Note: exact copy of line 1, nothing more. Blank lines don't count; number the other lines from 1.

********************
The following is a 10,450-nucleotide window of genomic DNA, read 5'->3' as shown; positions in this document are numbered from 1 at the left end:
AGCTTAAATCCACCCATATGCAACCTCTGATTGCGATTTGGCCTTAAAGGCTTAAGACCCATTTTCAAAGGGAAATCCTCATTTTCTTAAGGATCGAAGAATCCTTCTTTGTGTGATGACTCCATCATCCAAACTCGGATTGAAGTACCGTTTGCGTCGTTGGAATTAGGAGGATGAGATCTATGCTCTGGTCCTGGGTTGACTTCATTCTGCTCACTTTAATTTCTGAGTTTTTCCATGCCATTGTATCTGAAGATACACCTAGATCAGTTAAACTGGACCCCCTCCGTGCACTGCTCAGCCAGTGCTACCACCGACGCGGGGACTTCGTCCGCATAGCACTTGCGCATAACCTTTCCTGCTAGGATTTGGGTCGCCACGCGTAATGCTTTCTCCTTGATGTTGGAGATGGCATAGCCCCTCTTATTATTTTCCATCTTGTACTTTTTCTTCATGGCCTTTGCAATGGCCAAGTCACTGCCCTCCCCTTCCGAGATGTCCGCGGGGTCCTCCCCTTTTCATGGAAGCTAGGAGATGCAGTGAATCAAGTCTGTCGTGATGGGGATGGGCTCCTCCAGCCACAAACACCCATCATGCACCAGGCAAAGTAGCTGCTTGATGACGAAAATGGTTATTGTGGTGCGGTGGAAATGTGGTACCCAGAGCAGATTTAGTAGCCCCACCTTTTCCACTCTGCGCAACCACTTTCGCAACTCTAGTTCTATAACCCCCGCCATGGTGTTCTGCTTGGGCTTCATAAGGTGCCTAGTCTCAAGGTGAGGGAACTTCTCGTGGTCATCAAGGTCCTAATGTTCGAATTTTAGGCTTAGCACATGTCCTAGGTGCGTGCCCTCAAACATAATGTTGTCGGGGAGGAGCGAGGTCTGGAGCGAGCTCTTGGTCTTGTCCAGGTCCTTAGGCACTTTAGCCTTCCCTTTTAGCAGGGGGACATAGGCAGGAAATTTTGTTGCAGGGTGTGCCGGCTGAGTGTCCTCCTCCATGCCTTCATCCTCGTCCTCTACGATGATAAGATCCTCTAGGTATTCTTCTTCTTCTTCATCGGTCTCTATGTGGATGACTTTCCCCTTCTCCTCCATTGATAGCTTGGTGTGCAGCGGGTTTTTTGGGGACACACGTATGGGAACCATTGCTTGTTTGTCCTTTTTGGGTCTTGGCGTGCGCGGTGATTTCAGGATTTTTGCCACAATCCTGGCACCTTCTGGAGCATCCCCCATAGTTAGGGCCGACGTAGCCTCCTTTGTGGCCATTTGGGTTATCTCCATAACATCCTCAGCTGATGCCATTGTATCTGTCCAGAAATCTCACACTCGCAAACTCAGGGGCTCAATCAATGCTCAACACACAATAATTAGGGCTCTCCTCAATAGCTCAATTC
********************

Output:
The following is a 10,450-nucleotide window of genomic DNA, read 5'->3' as shown; positions in this document are numbered from 1 at the left end: